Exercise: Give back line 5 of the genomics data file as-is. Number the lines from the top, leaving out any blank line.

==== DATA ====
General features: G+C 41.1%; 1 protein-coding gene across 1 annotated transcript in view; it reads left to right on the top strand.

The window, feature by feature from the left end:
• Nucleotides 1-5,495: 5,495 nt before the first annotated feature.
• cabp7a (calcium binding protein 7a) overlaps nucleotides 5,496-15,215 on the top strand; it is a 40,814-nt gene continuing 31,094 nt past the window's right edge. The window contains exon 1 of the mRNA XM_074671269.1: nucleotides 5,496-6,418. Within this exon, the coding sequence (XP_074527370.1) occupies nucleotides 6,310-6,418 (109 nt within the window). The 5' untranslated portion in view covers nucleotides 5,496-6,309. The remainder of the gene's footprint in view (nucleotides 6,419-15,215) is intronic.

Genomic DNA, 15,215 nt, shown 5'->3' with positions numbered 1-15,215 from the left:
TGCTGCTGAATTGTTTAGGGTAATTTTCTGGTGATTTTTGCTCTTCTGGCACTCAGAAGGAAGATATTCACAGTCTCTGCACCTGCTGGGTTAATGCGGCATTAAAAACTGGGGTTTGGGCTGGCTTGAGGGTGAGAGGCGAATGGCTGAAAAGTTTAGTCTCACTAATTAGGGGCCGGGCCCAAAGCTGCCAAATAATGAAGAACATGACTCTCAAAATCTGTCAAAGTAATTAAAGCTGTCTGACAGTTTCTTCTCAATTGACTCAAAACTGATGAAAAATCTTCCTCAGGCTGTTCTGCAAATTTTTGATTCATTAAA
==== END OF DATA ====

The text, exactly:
Genomic DNA, 15,215 nt, shown 5'->3' with positions numbered 1-15,215 from the left: